Digital is so much more convenient than vinyl. Vinyl is far more durable than I once thought. I kept hundreds of pounds of vinyl in my attic for friends. Some have taken them back. Most are still there. I captured all the albums. I had too many to do anything tricky. Now I believe any extra work would detract from the experence. I have all the tracks from CD rip.
     
  11. ps355528

    ps355528 Regular member

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    Yeah.. I haven't bothered doing all of mine either.. way too many.. start today and spend 12 hours a day.. see you in maybe 4 years :D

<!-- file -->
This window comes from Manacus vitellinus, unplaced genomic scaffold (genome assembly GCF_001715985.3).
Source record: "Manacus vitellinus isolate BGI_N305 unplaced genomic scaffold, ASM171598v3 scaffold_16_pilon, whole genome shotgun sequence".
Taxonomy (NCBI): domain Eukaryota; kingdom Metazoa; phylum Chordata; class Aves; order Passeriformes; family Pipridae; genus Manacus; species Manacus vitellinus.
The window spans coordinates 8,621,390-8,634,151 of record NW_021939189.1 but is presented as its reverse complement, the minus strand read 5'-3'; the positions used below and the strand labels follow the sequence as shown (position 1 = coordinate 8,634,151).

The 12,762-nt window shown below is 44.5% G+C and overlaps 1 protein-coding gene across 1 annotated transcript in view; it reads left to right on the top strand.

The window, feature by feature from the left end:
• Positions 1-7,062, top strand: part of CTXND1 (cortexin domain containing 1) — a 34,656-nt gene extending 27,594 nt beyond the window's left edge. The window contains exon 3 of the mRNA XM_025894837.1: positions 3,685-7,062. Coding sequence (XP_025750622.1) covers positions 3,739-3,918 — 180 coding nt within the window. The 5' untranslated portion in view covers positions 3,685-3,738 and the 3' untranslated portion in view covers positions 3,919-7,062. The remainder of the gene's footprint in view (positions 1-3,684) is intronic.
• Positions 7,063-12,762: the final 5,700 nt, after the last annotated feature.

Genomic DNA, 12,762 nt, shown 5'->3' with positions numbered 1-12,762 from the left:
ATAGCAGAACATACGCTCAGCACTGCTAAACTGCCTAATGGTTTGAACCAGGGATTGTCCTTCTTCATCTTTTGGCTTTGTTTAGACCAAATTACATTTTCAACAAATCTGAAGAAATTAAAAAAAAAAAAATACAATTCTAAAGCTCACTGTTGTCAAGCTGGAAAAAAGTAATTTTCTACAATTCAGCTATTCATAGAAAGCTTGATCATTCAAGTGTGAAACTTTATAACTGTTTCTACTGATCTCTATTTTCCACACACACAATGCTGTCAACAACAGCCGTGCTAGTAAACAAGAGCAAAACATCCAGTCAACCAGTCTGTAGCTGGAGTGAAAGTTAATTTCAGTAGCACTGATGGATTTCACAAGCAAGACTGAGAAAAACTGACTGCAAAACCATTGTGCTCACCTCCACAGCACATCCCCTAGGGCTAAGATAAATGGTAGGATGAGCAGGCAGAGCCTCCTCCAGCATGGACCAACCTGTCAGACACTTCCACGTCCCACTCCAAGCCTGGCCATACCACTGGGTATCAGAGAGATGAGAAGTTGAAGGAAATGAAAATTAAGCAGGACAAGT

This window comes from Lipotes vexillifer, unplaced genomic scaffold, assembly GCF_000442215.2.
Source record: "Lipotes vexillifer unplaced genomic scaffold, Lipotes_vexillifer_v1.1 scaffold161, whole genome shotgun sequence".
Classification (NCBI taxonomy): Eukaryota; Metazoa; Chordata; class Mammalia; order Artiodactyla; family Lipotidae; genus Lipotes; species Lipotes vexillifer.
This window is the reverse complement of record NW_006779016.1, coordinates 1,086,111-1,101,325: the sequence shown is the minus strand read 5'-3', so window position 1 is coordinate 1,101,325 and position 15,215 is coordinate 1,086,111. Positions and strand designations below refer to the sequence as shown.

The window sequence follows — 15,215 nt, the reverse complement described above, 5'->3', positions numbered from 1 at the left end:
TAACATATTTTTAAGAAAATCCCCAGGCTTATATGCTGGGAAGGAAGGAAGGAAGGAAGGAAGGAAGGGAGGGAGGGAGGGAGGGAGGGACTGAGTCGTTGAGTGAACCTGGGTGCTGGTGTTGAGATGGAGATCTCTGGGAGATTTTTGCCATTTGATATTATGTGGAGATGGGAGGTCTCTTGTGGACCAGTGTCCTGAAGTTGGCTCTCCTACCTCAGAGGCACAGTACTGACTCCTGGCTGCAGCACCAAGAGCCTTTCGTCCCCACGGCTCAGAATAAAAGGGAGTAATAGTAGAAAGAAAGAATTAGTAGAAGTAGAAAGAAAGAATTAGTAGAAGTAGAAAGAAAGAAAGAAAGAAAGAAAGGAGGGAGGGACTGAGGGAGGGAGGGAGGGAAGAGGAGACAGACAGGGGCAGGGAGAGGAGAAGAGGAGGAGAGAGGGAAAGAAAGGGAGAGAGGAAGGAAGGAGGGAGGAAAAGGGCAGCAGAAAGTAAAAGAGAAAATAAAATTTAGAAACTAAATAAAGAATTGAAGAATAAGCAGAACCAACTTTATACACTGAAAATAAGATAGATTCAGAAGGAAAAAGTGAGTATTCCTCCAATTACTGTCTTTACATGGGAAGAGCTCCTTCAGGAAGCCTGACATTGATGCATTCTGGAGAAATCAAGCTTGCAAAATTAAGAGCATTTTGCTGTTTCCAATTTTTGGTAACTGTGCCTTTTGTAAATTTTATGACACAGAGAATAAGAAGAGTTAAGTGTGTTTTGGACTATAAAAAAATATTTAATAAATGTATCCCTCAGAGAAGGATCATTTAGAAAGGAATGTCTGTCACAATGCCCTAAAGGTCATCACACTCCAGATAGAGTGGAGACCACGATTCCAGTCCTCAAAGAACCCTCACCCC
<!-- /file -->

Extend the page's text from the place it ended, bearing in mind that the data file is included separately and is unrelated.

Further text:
My work was professional standard for paying customers.. so the purpose was a fully mastered best quality possible.. often from completely deleted and unavailable 50's and 60's vinyl.. often showing the signs of the heavy blunt portable players of the day.. so obviously what sounded ok on a 1950's portable from the attic with low valves and bad caps.. compared to what the worn records sounded like on my top end hardware.. well indeed.. Filter everything off above 14k was a common one.. there was nothing left up there anyway.. if it had existed in the first place..
     
  12. Mez

    Mez Active member

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    The beauty is I can't hear much above 14KHz anyway probably I can't hear 14KHz. I was exposed to too much loud stuff in the 60s and 70s.